C.S. Lewis argues that it takes a community of people to get to know an individual person. Reflecting on his own friendships, he observed that some aspects of one of his friend’s personality were brought out only through interaction with a second friend. That meant if he lost the second friend, he lost the part of the first friend that was otherwise invisible.
“By myself I am not large enough to call the whole man into activity; I want other lights than my own to show all his facets.”
“I know this seems like a lot — and maybe even too much,” Johnson readily admitted, “but each individual has their place. Each place is different in its role and capacity. In order for me to practice, work out and just play golf, I need these individuals along the way. There is a freedom that comes with having such a great group that allows me to just play.”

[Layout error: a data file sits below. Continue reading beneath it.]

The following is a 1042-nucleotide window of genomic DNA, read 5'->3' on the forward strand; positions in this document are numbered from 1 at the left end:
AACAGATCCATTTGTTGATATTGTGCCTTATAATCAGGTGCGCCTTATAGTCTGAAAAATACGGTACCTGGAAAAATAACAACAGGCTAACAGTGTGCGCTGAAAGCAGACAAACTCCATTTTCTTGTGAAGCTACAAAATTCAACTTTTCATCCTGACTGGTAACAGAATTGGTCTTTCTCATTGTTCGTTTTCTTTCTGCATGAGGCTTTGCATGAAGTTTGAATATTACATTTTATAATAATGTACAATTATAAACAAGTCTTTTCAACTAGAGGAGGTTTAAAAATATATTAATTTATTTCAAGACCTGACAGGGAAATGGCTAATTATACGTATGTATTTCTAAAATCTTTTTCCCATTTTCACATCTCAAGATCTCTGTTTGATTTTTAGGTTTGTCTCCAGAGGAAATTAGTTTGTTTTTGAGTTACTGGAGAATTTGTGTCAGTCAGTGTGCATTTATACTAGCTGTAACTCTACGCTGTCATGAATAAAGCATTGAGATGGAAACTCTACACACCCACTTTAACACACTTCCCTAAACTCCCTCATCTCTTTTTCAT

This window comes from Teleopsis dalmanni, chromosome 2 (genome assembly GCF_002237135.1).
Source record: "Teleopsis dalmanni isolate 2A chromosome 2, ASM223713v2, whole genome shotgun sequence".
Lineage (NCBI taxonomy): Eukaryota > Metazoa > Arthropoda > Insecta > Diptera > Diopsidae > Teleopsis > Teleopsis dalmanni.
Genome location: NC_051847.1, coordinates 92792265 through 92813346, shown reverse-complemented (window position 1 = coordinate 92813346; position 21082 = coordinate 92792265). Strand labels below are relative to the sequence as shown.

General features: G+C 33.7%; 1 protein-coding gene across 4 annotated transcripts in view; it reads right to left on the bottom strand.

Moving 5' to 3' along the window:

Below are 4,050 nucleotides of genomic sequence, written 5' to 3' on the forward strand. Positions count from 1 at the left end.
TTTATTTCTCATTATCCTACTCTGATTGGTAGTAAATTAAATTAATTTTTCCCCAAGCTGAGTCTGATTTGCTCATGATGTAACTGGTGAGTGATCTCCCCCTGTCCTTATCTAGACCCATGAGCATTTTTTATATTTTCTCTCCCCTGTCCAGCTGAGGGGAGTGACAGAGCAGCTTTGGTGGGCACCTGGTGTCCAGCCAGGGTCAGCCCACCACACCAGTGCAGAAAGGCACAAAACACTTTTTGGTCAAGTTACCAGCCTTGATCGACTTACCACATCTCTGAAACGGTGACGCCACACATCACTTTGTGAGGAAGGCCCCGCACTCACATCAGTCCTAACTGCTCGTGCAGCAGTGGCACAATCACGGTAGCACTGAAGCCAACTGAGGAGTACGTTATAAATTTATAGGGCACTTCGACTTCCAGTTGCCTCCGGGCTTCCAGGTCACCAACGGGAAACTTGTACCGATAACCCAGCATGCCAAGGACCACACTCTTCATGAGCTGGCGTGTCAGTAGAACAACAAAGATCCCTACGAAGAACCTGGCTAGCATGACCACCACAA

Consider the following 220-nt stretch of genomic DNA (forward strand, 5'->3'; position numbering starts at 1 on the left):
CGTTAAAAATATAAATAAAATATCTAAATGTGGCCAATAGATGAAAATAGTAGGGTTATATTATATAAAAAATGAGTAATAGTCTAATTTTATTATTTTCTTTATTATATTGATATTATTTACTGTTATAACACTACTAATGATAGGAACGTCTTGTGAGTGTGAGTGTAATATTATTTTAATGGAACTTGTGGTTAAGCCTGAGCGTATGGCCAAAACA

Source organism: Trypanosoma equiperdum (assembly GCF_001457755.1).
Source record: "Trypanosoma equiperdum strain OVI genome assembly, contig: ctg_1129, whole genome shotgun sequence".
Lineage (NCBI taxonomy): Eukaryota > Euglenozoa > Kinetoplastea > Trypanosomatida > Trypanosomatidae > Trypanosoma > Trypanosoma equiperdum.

I recently finished reading Michael Bamberger’s Men In Green. It was awesome and I loved it. This part, near the end, really smacked me, though. The author was visiting someone he used to caddie for when he was a kid, much younger than I am now.